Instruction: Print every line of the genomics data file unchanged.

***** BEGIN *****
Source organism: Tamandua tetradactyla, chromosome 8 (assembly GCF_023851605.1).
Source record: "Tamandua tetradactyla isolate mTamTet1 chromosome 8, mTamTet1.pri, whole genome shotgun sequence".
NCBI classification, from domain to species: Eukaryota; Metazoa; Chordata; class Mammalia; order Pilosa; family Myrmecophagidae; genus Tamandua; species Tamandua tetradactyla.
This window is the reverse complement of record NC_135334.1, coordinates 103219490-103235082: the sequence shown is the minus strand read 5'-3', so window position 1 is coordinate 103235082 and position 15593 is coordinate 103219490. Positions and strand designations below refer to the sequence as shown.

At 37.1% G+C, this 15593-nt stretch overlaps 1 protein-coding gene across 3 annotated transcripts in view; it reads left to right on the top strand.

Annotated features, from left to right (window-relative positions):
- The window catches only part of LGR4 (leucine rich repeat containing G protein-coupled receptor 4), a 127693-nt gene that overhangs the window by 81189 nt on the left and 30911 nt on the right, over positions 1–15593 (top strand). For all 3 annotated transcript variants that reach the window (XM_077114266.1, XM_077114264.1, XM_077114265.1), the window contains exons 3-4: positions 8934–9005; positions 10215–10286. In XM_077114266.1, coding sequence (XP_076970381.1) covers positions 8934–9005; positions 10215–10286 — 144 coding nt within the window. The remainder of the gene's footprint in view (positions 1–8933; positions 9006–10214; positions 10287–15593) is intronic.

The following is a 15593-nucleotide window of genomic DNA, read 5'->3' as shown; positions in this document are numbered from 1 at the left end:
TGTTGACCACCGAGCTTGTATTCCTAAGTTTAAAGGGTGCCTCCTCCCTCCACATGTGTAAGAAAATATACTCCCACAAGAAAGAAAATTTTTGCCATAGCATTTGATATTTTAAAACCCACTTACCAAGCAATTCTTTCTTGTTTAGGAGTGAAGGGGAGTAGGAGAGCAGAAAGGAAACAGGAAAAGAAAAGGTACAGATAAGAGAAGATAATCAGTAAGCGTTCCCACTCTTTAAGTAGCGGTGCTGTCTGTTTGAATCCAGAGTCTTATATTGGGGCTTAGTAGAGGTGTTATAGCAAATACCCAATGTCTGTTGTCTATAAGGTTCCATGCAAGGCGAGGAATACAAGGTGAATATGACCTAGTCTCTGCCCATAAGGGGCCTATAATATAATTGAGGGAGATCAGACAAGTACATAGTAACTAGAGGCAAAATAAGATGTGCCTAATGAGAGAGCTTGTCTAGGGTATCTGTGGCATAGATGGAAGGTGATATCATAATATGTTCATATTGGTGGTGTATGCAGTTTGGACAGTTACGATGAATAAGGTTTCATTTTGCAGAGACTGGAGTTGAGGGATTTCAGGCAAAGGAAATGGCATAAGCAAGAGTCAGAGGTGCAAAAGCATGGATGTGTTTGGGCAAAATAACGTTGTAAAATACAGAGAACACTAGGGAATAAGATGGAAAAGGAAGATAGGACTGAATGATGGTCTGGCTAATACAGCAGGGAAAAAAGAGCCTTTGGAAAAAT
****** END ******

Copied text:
Source organism: Tamandua tetradactyla, chromosome 8 (assembly GCF_023851605.1).
Source record: "Tamandua tetradactyla isolate mTamTet1 chromosome 8, mTamTet1.pri, whole genome shotgun sequence".
NCBI classification, from domain to species: Eukaryota; Metazoa; Chordata; class Mammalia; order Pilosa; family Myrmecophagidae; genus Tamandua; species Tamandua tetradactyla.
This window is the reverse complement of record NC_135334.1, coordinates 103219490-103235082: the sequence shown is the minus strand read 5'-3', so window position 1 is coordinate 103235082 and position 15593 is coordinate 103219490. Positions and strand designations below refer to the sequence as shown.

At 37.1% G+C, this 15593-nt stretch overlaps 1 protein-coding gene across 3 annotated transcripts in view; it reads left to right on the top strand.

Annotated features, from left to right (window-relative positions):
- The window catches only part of LGR4 (leucine rich repeat containing G protein-coupled receptor 4), a 127693-nt gene that overhangs the window by 81189 nt on the left and 30911 nt on the right, over positions 1–15593 (top strand). For all 3 annotated transcript variants that reach the window (XM_077114266.1, XM_077114264.1, XM_077114265.1), the window contains exons 3-4: positions 8934–9005; positions 10215–10286. In XM_077114266.1, coding sequence (XP_076970381.1) covers positions 8934–9005; positions 10215–10286 — 144 coding nt within the window. The remainder of the gene's footprint in view (positions 1–8933; positions 9006–10214; positions 10287–15593) is intronic.

The following is a 15593-nucleotide window of genomic DNA, read 5'->3' as shown; positions in this document are numbered from 1 at the left end:
TGTTGACCACCGAGCTTGTATTCCTAAGTTTAAAGGGTGCCTCCTCCCTCCACATGTGTAAGAAAATATACTCCCACAAGAAAGAAAATTTTTGCCATAGCATTTGATATTTTAAAACCCACTTACCAAGCAATTCTTTCTTGTTTAGGAGTGAAGGGGAGTAGGAGAGCAGAAAGGAAACAGGAAAAGAAAAGGTACAGATAAGAGAAGATAATCAGTAAGCGTTCCCACTCTTTAAGTAGCGGTGCTGTCTGTTTGAATCCAGAGTCTTATATTGGGGCTTAGTAGAGGTGTTATAGCAAATACCCAATGTCTGTTGTCTATAAGGTTCCATGCAAGGCGAGGAATACAAGGTGAATATGACCTAGTCTCTGCCCATAAGGGGCCTATAATATAATTGAGGGAGATCAGACAAGTACATAGTAACTAGAGGCAAAATAAGATGTGCCTAATGAGAGAGCTTGTCTAGGGTATCTGTGGCATAGATGGAAGGTGATATCATAATATGTTCATATTGGTGGTGTATGCAGTTTGGACAGTTACGATGAATAAGGTTTCATTTTGCAGAGACTGGAGTTGAGGGATTTCAGGCAAAGGAAATGGCATAAGCAAGAGTCAGAGGTGCAAAAGCATGGATGTGTTTGGGCAAAATAACGTTGTAAAATACAGAGAACACTAGGGAATAAGATGGAAAAGGAAGATAGGACTGAATGATGGTCTGGCTAATACAGCAGGGAAAAAAGAGCCTTTGGAAAAAT